AuthorJosh

Locost: Fixing the handling

I have been really looking forward to this phase of Locost ownership: the development! With the car on the road I can now make changes and feel the difference in the engine and the handling almost straightaway. Back in my previous job I used to do this in a high tech racecar simulator, but I felt the real learning would always be on the road in my own car. Here goes!

Super scary to drive

I have put approximately 100 miles on the Locost since it first hit the road. These have been spirited drives to get to know the handling and deal with any reliability issues, as well as a few commutes to work. In short: I have been dodging winter showers.

The car has been really struggling with poor straight-line stability. Once its in a corner it feel “okay” but in a straight-line it would dart in and out of bumps, and generally wonder across the road, even though I was holding the steering dead straight. This has been really hindering my enjoyment and generally slowing me down. I can’t push the car without holding on to the steering wheel for dear life, which doesn’t seem entirely right!

With this in mind I put the car up on axle stands and reviewed the setup.

Setup “A”

For the first time in pretty much ever I am going to put my cards on the table and show you my setup. If for any reason you decide to use these numbers, you can do so at your own risk.

I’m not racing anyone other than myself, so there is very little value in these numbers other than in comparison to other setups that I might choose to run on the car, or you might choose to run on your car, so enjoy!

VariableFrontRearUnitNotes
Camber-1.1 / -1.1-1.0 / -1.0degAt design ride height with setup pins in place
Spring Pre-load-3.0 / -6.04.0 / 4.0 mmAt the damper, full droop
Castor4.6n/adeg
Toe In-22mmDelta front to back across the axle over 300mm
Tyre Pressures1818psiCold
Spring Rate200120lbs/in
35.0321.02N/mm
Motion Ratio1.6701.128Wheel / Damper
Spring Rate @ Ground71.7194.3 lbs/in K/MR^2
12.5616.51 N/mm
Track Width14401390mm
Roll Stiffness227.30278.40Nm/deg0.5*K*w^2
* (pi/180)
% Roll Stiffness Forward44.95%
Weight245295kgExc. Driver, Full tank, Wet
% Weight Forward45.37%

So there you have it, all my numbers for the world to see. But which of these could be causing my instability issues? Well three of them stood out to me as potential causes for concern: the front castor, the front toe-in and the roll stiffness distribution.

Front Castor

So what does Castor do and why should we care? Here is a picture I stole from suspensionsecrets.co.uk. Some of their written text is a bit dodgy but their pictures are great!

That looks about right!

Increasing Front Castor:

Castor is the angle from vertical made by your upper and lower ball joints, as viewed from the side of the car. Increasing this angle moves the steered axis further forward of the centre of the tyre contact patch on the road, which is approximately where the lateral and longitudinal force is applied; this measurement is known as the “trail”. This causes the steering effort to increase for a given amount of load on the tyre, and the self centring moment to increase.

Why would that help my issue? Well I have straight-line stability problems and increasing the self centring moment means the whole upright assembly, and steering is less prone to wander in response to external steering inputs, like pot holes and bumps. It wants to go in a straight line.

From my experience working with small lightweight single seaters, albeit virtual ones, I know that 4.6deg front castor is very low for this weight of car. I remember Formula 4 cars running in the region of 7 to 10 degrees. In fact the weight on the front axle is very important when picking a castor angle, the lighter the car the more castor you have to run for a comfortable steering load.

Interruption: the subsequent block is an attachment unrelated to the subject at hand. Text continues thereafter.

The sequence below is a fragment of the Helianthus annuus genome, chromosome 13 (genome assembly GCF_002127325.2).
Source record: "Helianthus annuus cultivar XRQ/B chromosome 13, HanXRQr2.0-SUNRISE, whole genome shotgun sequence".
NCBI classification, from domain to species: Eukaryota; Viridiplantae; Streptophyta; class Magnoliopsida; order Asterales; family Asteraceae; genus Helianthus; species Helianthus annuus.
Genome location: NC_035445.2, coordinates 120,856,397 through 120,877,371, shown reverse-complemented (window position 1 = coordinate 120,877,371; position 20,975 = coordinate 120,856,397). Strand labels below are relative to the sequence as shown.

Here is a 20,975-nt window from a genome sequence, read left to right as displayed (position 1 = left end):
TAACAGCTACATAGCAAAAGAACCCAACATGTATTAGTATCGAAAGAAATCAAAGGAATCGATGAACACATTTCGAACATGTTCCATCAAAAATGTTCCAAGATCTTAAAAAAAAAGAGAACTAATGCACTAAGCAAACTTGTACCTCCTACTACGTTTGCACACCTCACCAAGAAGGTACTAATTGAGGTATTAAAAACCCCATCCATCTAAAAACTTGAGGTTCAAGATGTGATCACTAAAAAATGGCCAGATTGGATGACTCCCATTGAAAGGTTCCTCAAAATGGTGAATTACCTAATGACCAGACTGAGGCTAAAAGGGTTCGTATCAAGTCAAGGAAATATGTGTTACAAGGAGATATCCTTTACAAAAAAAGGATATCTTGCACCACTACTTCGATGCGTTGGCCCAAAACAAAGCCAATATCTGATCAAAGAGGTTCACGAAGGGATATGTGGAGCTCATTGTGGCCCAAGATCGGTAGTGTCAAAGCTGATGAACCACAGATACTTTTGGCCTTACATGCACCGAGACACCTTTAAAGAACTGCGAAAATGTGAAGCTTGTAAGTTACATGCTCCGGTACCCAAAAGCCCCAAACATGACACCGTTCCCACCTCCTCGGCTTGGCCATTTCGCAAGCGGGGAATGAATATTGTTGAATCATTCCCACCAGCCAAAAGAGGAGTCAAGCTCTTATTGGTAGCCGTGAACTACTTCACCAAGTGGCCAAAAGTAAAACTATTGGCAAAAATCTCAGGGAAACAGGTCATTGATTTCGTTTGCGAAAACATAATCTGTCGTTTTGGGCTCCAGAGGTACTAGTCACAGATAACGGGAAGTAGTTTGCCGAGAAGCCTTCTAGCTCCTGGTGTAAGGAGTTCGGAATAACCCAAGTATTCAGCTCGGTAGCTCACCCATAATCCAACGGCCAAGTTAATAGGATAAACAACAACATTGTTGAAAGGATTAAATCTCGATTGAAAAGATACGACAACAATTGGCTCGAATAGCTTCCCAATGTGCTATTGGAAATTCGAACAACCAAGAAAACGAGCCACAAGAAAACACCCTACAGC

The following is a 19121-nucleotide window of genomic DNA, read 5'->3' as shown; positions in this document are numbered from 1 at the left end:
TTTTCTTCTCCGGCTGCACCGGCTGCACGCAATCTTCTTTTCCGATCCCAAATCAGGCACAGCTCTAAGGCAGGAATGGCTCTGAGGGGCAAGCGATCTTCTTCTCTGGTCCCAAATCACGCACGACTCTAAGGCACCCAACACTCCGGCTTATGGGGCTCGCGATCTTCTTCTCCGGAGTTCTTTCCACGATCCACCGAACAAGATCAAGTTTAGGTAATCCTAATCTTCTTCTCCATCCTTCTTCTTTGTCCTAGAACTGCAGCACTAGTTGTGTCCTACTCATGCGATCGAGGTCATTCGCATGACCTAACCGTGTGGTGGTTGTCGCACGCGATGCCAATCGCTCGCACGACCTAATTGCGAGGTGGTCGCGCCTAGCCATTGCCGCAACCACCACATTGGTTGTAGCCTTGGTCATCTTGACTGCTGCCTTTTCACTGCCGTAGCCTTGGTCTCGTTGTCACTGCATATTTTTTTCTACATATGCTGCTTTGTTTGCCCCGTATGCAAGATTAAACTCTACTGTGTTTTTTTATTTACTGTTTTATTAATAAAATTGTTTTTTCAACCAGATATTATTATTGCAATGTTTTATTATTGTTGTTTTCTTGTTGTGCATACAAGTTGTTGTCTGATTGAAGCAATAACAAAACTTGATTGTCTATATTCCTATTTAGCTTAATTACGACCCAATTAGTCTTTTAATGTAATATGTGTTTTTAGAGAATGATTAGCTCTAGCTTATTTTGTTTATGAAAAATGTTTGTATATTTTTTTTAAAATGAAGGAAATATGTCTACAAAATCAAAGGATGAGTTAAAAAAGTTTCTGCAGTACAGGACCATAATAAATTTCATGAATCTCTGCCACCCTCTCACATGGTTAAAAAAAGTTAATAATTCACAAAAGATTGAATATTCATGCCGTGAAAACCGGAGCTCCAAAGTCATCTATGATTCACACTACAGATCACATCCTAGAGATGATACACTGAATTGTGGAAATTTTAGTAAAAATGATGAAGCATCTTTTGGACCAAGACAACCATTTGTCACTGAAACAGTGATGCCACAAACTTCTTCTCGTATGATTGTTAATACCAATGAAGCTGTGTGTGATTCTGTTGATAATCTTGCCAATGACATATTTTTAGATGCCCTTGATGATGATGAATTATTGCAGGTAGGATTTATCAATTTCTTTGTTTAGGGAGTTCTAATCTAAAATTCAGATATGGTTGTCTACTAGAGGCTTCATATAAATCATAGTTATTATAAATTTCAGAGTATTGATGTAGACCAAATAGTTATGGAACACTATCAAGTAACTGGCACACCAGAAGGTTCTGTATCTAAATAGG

The Downside:

I actually reduced the castor down to 4.6deg back in the summer of 2020, and for good reason. I have been running in the region of 7deg for a long time and was happy with the steering feel but I was really concerned about the additional negative and positive camber it induced at high steering angles.

If you look at the following pictures you can see the masses of inside wheel positive camber at medium to high steering angles. With the amount of camber gain that my suspension has its actually quite difficult to control camber, especially when the car pitch’s forward and backward.

But as you might have guessed, I have reluctantly put the castor back into the car as the steering lacks self centring and ultimately stability; its all a balancing act.

“How do you adjust the castor on your car?” I hear you ask? Well its really easy. The upper wishbone can slide backwards and is held in place by shims. This moves the upper balljoint backwards and increases the castor. It should be clear in the picture below:

Front Suspension with toe/camber plate and damper pins attached

Eventually I plan on changing the front suspension geometry to be a bit more of a compromise between pitch and roll, taking into account additional camber induced by castor.

Bonus Round: Bump Steer

Having increased the castor back up to 7deg I rechecked the bump steer and it was very very high; my notebook says +3mm toe out over 64mm of axle bump. I had to shim the outer tie-rods downward by about 10mm to remove any bump steer.

This was likely the source of a major handling issues I had back in the day while doing autosolo. In fact, the car was very unstable over bumps and would wiggle around when rolling into a corner; the following video kind of shows that.

I’m glad to have dialled this out. I have learnt an important lesson over the years: You can build a beautiful looking well engineered car but if it isn’t setup properly it’ll be dead slow.

Front Toe-In

With the virtual “Formula” cars they always tended to run some amount of front toe-out and rear toe-in. This made them very nimble and they would turn-in to corners easily. If you visualise it from above, it can be seen as the front inside wheel already turning into the corner.

Here is another picture stolen from the internet to help you:

Toe-in and Toe-out